‘Father Mike’ remembered as humble and authentic servant of God
Father Mike McCaffery is being remembered as a unique character, a study in shattering stereotypes.
He’s the sports fan-priest famous for marrying NHL icon Wayne Gretzky and his wife, as well as the beloved pastor who learned sign language to serve the deaf community. He enjoyed a gourmet meal as much as a peanut butter sandwich and a long, fast drive.
He’s the natural leader tapped for positions with great responsibility, and the doting uncle, trusted friend, and the pastor who would listen and comfort anyone ministered to addicts and the vulnerable. However, he had a singularity of purpose.
“Father Mike was real, he was himself, and that gave the people with whom he came in contact permission to be authentic, to be themselves in his presence,” Archbishop Smith said in his homily.
“Whether in the confessional, in the course of pastoral counselling, or even just over a coffee, he heard and saw first-hand that life can get very messy, that categories of black and white rarely apply in people’s lives. Father Mike willingly stepped into the grey, he did not hesitate to go to the edge, if that is where he would find people and help them encounter Christ.”
Father McCaffery died Jan. 12 from complications of COVID-19 at age 85. Due to the COVID-19 restrictions, Archbishop Smith presided at a private family funeral Mass on Jan. 20 at St. Joseph’s Basilica. When restrictions allow, a public, Memorial Mass will be celebrated.
In a tender, heartbreaking video, Father Mike’s niece – Megan McCaffery – talked about her uncle, his impact and the gaping hole that his death has left on the family.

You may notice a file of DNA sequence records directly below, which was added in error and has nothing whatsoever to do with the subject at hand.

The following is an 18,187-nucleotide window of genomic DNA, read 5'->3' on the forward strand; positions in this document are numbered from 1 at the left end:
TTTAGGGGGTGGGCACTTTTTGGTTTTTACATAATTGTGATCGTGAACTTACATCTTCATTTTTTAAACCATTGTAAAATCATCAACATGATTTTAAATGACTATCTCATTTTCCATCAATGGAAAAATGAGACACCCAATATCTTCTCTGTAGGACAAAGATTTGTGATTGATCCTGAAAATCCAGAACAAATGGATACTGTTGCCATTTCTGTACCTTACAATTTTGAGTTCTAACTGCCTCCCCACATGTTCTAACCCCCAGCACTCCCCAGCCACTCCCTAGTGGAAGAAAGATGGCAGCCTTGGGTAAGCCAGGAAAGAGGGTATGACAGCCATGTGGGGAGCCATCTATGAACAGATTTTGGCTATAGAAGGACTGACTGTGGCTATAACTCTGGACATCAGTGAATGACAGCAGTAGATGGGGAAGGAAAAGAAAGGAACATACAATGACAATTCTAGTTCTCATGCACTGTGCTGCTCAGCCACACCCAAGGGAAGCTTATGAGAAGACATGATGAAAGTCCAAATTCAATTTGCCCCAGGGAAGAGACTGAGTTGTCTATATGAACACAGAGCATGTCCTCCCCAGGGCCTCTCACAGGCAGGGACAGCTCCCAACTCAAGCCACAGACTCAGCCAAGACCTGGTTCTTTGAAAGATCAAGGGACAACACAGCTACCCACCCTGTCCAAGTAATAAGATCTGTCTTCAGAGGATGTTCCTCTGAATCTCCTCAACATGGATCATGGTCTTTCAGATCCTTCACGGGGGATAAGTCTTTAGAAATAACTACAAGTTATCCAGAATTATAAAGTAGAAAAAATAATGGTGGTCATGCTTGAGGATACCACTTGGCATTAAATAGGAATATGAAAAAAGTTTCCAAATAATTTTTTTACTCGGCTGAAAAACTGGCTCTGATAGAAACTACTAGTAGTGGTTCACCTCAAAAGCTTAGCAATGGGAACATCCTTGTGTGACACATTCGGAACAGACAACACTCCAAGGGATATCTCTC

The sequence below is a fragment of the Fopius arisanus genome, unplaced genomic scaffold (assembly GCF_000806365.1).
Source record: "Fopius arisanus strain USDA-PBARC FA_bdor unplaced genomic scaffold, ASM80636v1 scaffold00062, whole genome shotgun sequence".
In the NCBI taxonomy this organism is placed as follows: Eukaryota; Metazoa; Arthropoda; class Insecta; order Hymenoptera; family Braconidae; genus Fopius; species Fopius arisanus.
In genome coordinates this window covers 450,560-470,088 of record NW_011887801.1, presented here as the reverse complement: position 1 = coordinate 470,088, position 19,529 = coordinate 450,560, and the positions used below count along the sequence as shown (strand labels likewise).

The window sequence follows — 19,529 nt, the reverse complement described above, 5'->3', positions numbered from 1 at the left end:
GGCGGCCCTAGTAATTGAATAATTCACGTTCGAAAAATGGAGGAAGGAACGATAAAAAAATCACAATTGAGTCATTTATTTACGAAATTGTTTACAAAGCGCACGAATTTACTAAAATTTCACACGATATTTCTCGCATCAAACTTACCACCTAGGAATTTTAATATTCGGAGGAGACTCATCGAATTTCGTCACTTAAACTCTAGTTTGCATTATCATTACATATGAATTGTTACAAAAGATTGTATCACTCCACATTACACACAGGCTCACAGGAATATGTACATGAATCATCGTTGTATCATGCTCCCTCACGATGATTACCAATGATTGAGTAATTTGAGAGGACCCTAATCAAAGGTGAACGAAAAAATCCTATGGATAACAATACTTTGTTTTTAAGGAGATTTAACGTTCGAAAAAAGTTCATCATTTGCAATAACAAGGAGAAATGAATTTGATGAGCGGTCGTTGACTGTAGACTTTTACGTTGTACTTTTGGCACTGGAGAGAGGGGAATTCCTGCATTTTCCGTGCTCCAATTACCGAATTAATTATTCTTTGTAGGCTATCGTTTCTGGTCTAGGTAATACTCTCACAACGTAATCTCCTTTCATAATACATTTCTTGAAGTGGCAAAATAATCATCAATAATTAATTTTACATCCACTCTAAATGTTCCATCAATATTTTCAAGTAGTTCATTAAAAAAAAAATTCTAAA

“I’m not sure how he did it but Mike was like a father to all of us. He beamed with a grandfather’s pride each time he held a newborn grandniece or grandnephew. I am his youngest niece and his goddaughter, so I secretly hoped I’d be his favourite. But Uncle Mike didn’t play favourites. Instead, he had the uncanny ability to make everybody he befriended secretly suspect he was thought he was the greatest.
“As a spiritual guide, we made him work,” Megan recalled. “I questioned my faith and struggled to accept the legacy of the Catholic Church. But instead of lecturing me, he listened to me and offered faith and community. Mike was an example of the ideals of the Church.
“I’ve been wondering how he managed to give and create meaningful experiences for others for 50 years without throwing in the towel,” Megan said. “I’ve come to the conclusion that it’s because he had the wisdom of a sage elder and the wondrous spirit of a six-year-old boy all combined with a ‘Dennis the Menace’ grin.”
The video is interspersed with photos of Father McCaffery’s immediate family. And it’s a comfort to his larger one.
“Father Mike” married, buried, and baptized hundreds of people. From his ordination in 1961 until 2003, Father McCaffery served various parishes in Edmonton, Maskwacis, Leduc, Mearns and Red Deer. A former chancellor of the Archdiocese, and beloved professor at Newman Theological College, Father McCaffery had many roles in ministry. Out of all of them, he enjoyed being a parish priest best.
“I’ve done many jobs but I’ve always considered pastoral ministry to be the most fulfilling,” Father said in an interview in 2011. “I enjoy journeying with people – the good, the bad and the ugly.”
Father McCaffery’s death leaves a gaping hole in the hearts of those who remember him and the far-reaching impact he has on so many. He’s the priest who couldn’t say “No” whenever dozens of organizations and hundreds of individuals asked for help.
In retirement, Father McCaffery kept his legendary sense of humour. His business cards said: “C.M. McCaffery — Retired but Hatching, Matching and Dispatching.” And when he said Grace, he included a prayerful pitch for whichever of the city’s sports teams was in need of heavenly intervention.
Since his death, what emerges from friends and family is a more fulsome portrait of a priest whose unassuming, easygoing nature made him approachable to anyone.
Father Mike loved the game of golf and in the past went to what he called “the Holy Land” (Palm Springs) to golf each November, also enjoyed golfing in Kauai for a few weeks in January or February.
Now in his 90s, Rev. Frank Stempfle – a retired priest in the Edmonton Archdiocese – is mourning the loss of Father Mike, one of the self-described ‘Three Amigos,’ along with Father Leo Floyd, who would go on golfing trips together.